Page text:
Let's start with some simple rules:
1. Anyone can make a deck.
2. Don't throw cards in a pile and call it a deck.
3. Prepare for your metagame.
4. Test, test, test!
To make a rogue deck, you must start with an idea. Let's brainstorm: Megrim, Phytostomp, Zuberas. Mind you, these are only a few ideas, but I will go over how to make a rogue deck well.
Obviously, to make a deck, you need to choose cards to put in on it. Let's do the Megrim deck. What cards are obvious staples? Megrim? Duh. Hypnotic Specter? Obviously. Ravenous Rats? More than likely. Alright, that was easy. It gets harder. When selecting cards you need to think about a lot of things: Does this card have synergy with my deck? What can this card do? Is there a better card to use? Megrim: Lots of synergy, it deals damage when a player discards a card, there is no better card in a Megrim deck. Hypnotic Specter: Tons of synergy, it deals damage and forces a discard, this is a staple in my deck. Ravenous Rats: Plenty of synergy, has a 1/1 body and forces a discard, there may be better cards.
How do I know if a card is good enough for my deck?
Consider this: Abilities, Cost, Synergy, and Power. Cards with low costs that have great abilities and power are generally staples in every deck. You obviously want cards to have synergy with the rest of your deck. I am not saying that you don't want high-cost cards in your deck. But for a higher cost, expect a much better ability and power. Let's take a look at the only questionable card in the deck so far: Ravenous Rats.
Abilities: Forces a discard, and chump blocker.
Cost: 2, which is relatively low for what I'm getting.
Synergy: My deck wants to force discards, so yes.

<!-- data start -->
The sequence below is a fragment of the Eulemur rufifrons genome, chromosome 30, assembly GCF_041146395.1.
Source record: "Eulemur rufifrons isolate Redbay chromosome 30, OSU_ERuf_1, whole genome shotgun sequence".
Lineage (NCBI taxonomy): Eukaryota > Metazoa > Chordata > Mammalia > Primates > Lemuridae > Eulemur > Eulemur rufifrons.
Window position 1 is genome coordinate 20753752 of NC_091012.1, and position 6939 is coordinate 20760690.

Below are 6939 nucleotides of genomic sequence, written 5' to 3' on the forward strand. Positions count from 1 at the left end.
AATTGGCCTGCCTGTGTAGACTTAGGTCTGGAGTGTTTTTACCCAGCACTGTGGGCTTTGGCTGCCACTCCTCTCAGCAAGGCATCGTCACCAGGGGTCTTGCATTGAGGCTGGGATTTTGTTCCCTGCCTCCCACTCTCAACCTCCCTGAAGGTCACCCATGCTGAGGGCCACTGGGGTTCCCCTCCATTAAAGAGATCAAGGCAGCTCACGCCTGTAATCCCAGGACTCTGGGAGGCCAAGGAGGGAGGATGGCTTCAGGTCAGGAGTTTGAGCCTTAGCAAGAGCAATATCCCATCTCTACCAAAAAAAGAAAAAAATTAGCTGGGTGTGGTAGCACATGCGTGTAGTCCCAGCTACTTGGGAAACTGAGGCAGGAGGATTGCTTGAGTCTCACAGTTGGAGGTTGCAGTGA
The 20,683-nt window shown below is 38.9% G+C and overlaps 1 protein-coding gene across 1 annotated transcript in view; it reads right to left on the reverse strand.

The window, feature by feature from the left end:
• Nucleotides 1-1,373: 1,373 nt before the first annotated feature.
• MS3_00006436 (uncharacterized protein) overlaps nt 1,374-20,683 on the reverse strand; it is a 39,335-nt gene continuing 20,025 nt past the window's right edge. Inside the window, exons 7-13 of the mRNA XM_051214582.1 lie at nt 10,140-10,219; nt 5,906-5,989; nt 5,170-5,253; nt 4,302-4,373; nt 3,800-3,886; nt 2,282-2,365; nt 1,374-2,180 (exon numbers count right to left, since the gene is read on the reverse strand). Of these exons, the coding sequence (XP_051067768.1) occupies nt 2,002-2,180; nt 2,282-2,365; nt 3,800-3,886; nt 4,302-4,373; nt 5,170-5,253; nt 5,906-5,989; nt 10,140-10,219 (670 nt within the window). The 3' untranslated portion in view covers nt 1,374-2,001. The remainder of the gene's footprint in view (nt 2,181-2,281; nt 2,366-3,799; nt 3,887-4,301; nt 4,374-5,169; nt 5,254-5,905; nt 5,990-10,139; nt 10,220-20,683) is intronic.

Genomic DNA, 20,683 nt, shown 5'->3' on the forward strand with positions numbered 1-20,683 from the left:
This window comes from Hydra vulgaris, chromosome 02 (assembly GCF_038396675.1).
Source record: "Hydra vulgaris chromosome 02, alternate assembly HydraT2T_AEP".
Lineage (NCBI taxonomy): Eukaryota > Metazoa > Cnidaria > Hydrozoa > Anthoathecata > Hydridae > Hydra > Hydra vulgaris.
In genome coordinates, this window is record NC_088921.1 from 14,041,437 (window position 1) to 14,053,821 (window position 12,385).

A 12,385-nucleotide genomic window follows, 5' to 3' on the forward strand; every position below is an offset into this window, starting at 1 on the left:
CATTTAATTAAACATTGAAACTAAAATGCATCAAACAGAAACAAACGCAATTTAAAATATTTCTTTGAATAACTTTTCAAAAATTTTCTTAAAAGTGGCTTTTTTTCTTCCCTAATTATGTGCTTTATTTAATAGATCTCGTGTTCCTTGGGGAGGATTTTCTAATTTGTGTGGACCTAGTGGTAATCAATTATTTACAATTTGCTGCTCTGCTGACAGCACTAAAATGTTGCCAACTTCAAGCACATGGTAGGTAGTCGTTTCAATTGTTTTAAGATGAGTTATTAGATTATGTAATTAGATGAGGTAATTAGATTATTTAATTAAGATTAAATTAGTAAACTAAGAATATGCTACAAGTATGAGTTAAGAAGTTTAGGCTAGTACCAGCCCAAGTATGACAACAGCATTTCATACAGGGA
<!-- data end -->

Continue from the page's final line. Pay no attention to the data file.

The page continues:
Power: Moderate, it is relatively powerful in this deck, but nothing game changing.
So should I add Ravenous Rats? Yes! Its cost to abilities is very important in this deck.
What is synergy, and how do I know if a card has it?
Synergy is a characteristic a card has that means it works together with the other cards in your decks. A card has synergy if it works with the theme of your deck, works well in your deck, and can accomplish something that will help you win the game. Power does not mean synergy. Weakness does not mean a card has no synergy. If you are playing, let's say, black weenie or aggro, you more than likely shouldn't run Kagemaro, First to Suffer. Sure, he's a very powerful card, and can change a game, but he won't work very well with your deck. Not only should you empty your hand very fast, but he'll also ruin your board. It's simply common sense. Some other choices will be a bit harder, so thoroughly think each card in your deck. If you are playing a discard deck, then you should probably run cards like Megrim, Ravenous Rats, and many discard cards. Even though most of these cards are relatively weak, they have great synergy in the deck and will work together. More common sense, but just be careful.
Next we should cover cards you add that don't necessarily have perfect synergy in your deck, but that support the deck well. In the Megrim deck, you will probably run removal like Last Gasp. Does that card have synergy? No, not really, but it supports the deck. It kills creatures so you can live longer or push attacks through. Tutors are also considered support cards. You should probably run Dimir Machinations. Does that card have synergy with the rest of your deck? No, not really. What it does, though, is it allows you to tutor for several cards in your deck. You can get Hypnotic Specter, Megrim, etc. It also can rig your deck so you draw what needed, or rig your opponent's deck. There is just one important thing to remember: Always make sure that the support cards you use support your deck well, and are good against your metagame, not just random decks.
Card amounts and land amounts